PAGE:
Catherine ReviewPhillip E. Price
At first glance, Catherine seemed like an innovative game that would lend itself well to the video game industry by showing other developers a new way to deliver puzzle games; I am sad to report that, although very interesting, Catherine was not as entertaining as I had hoped it would be. Although it takes a while to notice (four or five hours in), the setting of the game is extremely repetitive. The core mechanic of this game is a block pushing/pulling, stair climbing puzzler that I found to be very fascinating. The main storyline is mediocre at best; alternate endings do make it a bit more captivating, but not enough to warrant a second play through let alone a third or fourth.
Catherine is a game about Vincent Brooks, a thirty-two year old man who has one too many drinks, meets Catherine, and ends up "cheating" on his girlfriend, Katherine. You are then prompted to make decisions that affect the outcome of the game over a course of eight days and nights. The next eight days take place in one of four settings: Vincent's apartment, the bar that Vincent and his friends frequent (the Stray Sheep), a bathroom stall at Vincent's job, and a restaurant. The nights occur in a nightmarish world, where Vincent and other "man-sheep" are forced to figure out a way to climb a puzzle-block mountain. While there are several things to do at the bar, such as practice climbing via the arcade/mini-game, converse with other patrons, and interact with your cell phone, the bar is the only place you can actually play the game (during the daylight hours). I would truly like to see a PSN or XBLA release of the arcade mini-game Rapunzel, located in the bar.
During the midnight hours, once you leave the bar, Vincent enters his nightmare world. This is where the game truly grabbed my attention. The puzzle-block mountain was like nothing I had ever seen before. You have to push or pull blocks to either the left or right, or into the foreground or background. The mechanics of the game allow for very unique scenarios, some of which cannot be solved. This puzzle aspect of the game is so incredibly difficult that even easy mode will be the subject of many rage-quit sessions.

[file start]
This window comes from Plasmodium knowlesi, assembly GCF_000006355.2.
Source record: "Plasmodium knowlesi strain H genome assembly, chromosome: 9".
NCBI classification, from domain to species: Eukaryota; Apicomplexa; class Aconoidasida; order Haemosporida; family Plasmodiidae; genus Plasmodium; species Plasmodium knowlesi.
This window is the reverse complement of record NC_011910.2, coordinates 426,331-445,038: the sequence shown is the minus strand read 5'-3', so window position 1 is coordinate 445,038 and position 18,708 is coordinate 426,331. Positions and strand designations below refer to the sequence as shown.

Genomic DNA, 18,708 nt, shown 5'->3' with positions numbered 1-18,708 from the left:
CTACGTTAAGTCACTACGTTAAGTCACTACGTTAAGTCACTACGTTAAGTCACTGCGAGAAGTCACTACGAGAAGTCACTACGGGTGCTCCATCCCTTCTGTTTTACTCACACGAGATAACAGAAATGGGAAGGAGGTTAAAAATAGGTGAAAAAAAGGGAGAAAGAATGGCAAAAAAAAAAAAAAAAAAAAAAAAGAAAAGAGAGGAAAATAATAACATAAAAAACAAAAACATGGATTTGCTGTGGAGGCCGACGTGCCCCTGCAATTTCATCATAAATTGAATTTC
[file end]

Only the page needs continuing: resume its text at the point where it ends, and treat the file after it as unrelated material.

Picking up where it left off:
The weakest point in this entire game was the main plot and its delivery. Throughout the course of the game, you discover what the mysterious deaths of young to middle-aged men have to do with the nightmares you are experiencing; you figure it out way before Vincent does so his eye-opening moments seem dull and uninspired. This game also suffers from what I like to call Metal Gear Solid Syndrome. Video games are interactive stories, so you can understand how frustrating the unrelenting 5-20 minute cut scenes that took place during Vincent's waking hours were. The controller even turned itself off at one point in time. Let us not forget the unrealistic outcomes and reactions from choices Vincent makes, you have little to no say in these choices by the way.
Ultimately, this game boils down to being a puzzle-adventure game with an afterthought of a story line shoved in. The game is beautiful, the puzzles intriguingly fun for the masochistic and very refreshing. Catherine is something completely different from anything out there right now. I truly commend Atlus for this brave venture at innovation; too few developers are willing to take this kind of a risk. This game is not for everyone, but I highly recommend everyone play this one to find out.
Disclosure: We are provided copies of games from the game companies for some games that we review.
Phillip E. Price has been a "hardcore gamer" for as long as he can remember. His earliest memories of gaming were playing Pole Position and Frogger on his father's Atari 2600. Since then, he has owned almost all the systems from NES to PlayStation 3. Phillip loves single player games and misses the days of split screen co-op.
About the Author: Phillip E. Price
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